Reviewed 08 September 2014 by Julie McPhail
We recently used Irish Ferries for a trip to Dublin for a family wedding. Our trip our was ok, Ferry left on time avearge facilitie son board althugh very expensive and probably not enough staff serving so very slow. On our return, we were supposed to cath a 14:20 Ferry on Sunday afternoon. We received a text message at 18:30 on Saturday night advising this had been cancelled and we could either catch a 8:00 on 21:00 the next day. Neither of which were any good to our travel requirments. I tried calling to discuss our options but offices were closed untill Monday morning. Great. If you are forced to cancel ferries you should have staff available to help. We ended up travelling on Monday morning, due to the numbers of passengers, the ferry was late taking off and was ram packed. We weree late back and it took almost 1.5 hours to unload all the cars, so take this into consideration when planning travel time.
'Julie McPhail' travelled Holyhead Dublin with Irish Ferries on Ulysses
"My trip to Dublin from Holyhead and back"
Reviewed 07 September 2014 by Sutyaprakash Chundoo
Irish Ferries from directferries offered me the very best service, the food and drinks were excellent (hot and delicious) and the travelling was comfortable. I will have no hesitation in recommending it to my family or friends. Kash
'Sutyaprakash Chundoo' travelled Holyhead Dublin with Irish Ferries on Ulysses
"Irish Ferry staff"
Reviewed 05 September 2014 by Anonymous
The ferry was comfortable, spacious and ran to schedule but I am sorry to say quite a few of the staff serving in the bar and coffee bar were incredibly rude and unpleasant to everyone they served. It was obvious they didn't want to work there but they shouldn't take it out on the customers.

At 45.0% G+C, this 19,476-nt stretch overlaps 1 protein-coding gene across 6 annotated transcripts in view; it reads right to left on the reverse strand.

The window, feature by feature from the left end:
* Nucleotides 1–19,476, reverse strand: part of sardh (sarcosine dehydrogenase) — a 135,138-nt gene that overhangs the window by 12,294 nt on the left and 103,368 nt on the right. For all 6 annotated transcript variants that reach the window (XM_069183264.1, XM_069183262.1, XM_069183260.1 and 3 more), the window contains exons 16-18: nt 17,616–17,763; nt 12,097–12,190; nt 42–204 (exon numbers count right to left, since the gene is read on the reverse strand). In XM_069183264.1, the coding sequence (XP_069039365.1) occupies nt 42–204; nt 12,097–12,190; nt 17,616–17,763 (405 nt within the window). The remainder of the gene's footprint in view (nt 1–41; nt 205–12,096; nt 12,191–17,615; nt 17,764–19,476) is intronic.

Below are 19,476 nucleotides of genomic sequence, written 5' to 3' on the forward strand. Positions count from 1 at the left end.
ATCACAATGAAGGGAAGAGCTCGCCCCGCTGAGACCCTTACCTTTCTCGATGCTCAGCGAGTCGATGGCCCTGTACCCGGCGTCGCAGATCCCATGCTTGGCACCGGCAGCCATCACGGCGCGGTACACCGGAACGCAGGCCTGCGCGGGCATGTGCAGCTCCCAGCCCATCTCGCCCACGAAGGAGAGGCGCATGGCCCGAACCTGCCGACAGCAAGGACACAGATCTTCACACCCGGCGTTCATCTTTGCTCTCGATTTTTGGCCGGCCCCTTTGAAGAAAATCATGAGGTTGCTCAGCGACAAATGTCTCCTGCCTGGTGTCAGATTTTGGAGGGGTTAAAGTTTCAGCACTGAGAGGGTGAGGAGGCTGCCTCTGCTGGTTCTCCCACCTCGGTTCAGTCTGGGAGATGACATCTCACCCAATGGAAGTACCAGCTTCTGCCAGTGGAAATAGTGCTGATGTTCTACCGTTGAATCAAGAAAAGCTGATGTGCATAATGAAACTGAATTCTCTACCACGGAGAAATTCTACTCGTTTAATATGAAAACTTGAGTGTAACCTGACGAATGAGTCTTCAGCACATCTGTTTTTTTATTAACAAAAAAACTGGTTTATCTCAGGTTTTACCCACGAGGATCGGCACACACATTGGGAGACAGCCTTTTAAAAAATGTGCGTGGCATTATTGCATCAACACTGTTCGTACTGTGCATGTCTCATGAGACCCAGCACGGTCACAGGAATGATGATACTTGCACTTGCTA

'Anonymous' travelled Holyhead Dublin with Irish Ferries on Dublin Swift
"Holyhead to Dublin port ferry"
Reviewed 05 September 2014 by Anonymous
I sailed Holyhead to Dublin port return with Irish Ferries and everything was very smooth and easy. On our return trip the fast ferry crossing was cancelled due to poor weather but I was warned to check with the company the day before, so we changed our reservation in good time. I would recommend to anyone taking a car over to Ireland.
'Anonymous' travelled Holyhead Dublin with Irish Ferries on Epsilon
Use our Holyhead Dublin ferry guide to find out all you need to know in order to book your ferry trip to Ireland including who sails on the Holyhead Dublin route and if there are any other crossings on offer.It’s quick and easy to get a ferry price! Simply select your place of departure from the fare search, Holyhead Dublin from the route menu, number of people travelling and then just hit search.
Prices shown represent the average one way price paid by our customers. The most common booking on the Holyhead Dublin route is a car and 2 passengers.
The union of Britain with Ireland in 1800 increased the need to improve the road route from London to Dublin and, by this time, Holyhead had emerged as the primary port for sea access, mainly due to the fact that it is the closest point on the British coast to Ireland.
The town's centre is built around St. Cybi's church, which is built inside one of Europe's only three-walled Roman forts (the fourth wall being the sea, which used to come up to the fort). The Romans also built a lighthouse on the top of Holyhead Mountain inside Mynydd y Twr, a prehistoric fortress. Settlements in the area date from prehistoric times, with circular huts, burial chambers and standing stones featuring in the highest concentration in Britain.
Holy Island (Ynys Gybi) is blessed with Anglesey's best scenery.
Dublin is the capital and largest city of the Republic of Ireland, located near the midpoint of Ireland's east coast, at the mouth of the River Liffey. The city has served continually as Ireland's capital city since mediaeval times. Although the earliest evidence of a settlement beside the Liffey is on Ptolemy's celebrated map of 140 AD, which shows a place called Eblana on the site of modern Dublin, it is as a Viking settlement that Dublin's history really begins. The Norse raiders sailed up the Liffey and set up a trading post on the south bank of the river at the ford where the royal road from the Hill of Tara in the north crossed the Liffey on its way to Wicklow. The Vikings adopted the Irish name, Dubh Linn ("Dark Pool"), for their settlement, which soon amalgamated with another Celtic settlement, Baile Átha Cliath ("town of the hurdles", pronounced Ballya-aw-kleea , and still the Irish name for Dublin), on the north bank.